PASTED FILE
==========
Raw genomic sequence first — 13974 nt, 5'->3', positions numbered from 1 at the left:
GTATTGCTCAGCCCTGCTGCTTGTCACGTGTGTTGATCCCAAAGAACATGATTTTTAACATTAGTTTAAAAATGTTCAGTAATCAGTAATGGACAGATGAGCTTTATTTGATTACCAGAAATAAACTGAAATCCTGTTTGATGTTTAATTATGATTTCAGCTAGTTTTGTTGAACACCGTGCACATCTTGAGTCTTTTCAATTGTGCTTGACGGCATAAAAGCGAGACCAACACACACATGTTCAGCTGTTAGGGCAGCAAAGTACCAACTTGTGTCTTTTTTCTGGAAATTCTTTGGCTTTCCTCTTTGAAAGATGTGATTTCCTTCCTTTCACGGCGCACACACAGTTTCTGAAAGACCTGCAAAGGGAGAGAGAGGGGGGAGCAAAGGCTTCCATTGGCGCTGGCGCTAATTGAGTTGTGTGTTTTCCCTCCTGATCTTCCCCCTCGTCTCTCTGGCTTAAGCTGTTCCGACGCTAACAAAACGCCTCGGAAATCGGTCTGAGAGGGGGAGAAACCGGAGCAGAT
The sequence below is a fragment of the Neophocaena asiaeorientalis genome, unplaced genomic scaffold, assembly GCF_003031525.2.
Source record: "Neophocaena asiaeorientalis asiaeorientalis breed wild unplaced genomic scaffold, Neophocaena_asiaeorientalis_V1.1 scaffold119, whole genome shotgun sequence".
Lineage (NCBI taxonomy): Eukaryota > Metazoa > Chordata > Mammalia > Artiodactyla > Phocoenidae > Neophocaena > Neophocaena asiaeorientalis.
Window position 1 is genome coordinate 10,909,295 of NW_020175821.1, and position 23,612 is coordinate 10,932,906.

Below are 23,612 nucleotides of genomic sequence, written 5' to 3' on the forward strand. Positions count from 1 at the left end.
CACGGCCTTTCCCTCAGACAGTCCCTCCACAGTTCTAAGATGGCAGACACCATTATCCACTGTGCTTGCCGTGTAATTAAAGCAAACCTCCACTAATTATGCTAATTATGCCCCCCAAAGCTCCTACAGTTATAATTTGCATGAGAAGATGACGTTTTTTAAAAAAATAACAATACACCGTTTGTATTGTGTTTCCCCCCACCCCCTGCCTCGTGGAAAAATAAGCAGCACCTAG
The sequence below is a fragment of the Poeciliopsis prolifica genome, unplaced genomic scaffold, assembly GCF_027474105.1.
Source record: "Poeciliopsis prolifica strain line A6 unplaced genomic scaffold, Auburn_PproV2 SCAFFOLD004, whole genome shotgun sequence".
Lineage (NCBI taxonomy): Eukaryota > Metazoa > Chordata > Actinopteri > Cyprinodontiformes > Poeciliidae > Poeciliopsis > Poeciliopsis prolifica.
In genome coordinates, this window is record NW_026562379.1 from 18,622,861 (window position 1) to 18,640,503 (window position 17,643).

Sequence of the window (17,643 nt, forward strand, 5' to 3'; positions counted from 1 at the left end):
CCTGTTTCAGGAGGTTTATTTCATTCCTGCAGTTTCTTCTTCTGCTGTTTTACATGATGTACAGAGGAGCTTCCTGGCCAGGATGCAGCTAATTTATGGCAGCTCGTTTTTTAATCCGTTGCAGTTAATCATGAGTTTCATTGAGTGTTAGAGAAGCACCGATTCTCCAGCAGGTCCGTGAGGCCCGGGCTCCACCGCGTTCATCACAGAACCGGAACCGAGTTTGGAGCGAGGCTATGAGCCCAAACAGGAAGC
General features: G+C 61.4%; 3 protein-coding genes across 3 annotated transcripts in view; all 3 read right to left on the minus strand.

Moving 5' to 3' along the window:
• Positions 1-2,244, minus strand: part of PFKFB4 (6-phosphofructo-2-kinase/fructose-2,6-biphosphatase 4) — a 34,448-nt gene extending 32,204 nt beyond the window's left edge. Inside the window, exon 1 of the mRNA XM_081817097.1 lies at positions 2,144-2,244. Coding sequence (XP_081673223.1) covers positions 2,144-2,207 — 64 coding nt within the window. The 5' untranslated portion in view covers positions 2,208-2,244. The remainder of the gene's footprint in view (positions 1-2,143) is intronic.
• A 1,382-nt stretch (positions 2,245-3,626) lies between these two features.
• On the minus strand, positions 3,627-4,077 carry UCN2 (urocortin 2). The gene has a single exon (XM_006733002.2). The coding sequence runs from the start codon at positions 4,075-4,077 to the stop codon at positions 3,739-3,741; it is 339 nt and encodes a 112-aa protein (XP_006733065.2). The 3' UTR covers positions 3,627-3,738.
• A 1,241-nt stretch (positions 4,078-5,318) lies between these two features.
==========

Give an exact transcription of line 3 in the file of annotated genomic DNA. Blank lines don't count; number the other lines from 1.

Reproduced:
The sequence below is a fragment of the Neophocaena asiaeorientalis genome, unplaced genomic scaffold, assembly GCF_003031525.2.